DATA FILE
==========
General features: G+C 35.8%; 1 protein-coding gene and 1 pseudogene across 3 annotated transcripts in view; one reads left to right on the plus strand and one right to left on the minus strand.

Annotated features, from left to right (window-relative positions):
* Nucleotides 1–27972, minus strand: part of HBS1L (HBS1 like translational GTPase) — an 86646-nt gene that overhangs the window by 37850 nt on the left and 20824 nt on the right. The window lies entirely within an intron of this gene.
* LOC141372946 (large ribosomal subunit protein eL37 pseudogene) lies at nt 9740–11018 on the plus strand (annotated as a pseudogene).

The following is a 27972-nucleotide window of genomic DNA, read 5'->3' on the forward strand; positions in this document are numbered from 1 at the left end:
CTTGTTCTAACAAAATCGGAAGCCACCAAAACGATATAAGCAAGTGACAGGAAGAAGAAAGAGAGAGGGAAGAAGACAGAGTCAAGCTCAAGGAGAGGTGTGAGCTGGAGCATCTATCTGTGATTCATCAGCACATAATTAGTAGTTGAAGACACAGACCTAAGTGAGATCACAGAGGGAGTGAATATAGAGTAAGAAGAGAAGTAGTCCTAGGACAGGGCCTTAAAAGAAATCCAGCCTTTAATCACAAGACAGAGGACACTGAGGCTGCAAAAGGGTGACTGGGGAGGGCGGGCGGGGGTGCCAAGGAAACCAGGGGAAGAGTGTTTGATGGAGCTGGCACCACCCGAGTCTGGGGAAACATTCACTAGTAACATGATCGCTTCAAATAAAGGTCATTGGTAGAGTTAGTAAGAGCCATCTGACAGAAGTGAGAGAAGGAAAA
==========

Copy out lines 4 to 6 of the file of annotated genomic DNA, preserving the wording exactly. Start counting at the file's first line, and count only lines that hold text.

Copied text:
* LOC141372946 (large ribosomal subunit protein eL37 pseudogene) lies at nt 9740–11018 on the plus strand (annotated as a pseudogene).

The following is a 27972-nucleotide window of genomic DNA, read 5'->3' on the forward strand; positions in this document are numbered from 1 at the left end:
CTTGTTCTAACAAAATCGGAAGCCACCAAAACGATATAAGCAAGTGACAGGAAGAAGAAAGAGAGAGGGAAGAAGACAGAGTCAAGCTCAAGGAGAGGTGTGAGCTGGAGCATCTATCTGTGATTCATCAGCACATAATTAGTAGTTGAAGACACAGACCTAAGTGAGATCACAGAGGGAGTGAATATAGAGTAAGAAGAGAAGTAGTCCTAGGACAGGGCCTTAAAAGAAATCCAGCCTTTAATCACAAGACAGAGGACACTGAGGCTGCAAAAGGGTGACTGGGGAGGGCGGGCGGGGGTGCCAAGGAAACCAGGGGAAGAGTGTTTGATGGAGCTGGCACCACCCGAGTCTGGGGAAACATTCACTAGTAACATGATCGCTTCAAATAAAGGTCATTGGTAGAGTTAGTAAGAGCCATCTGACAGAAGTGAGAGAAGGAAAA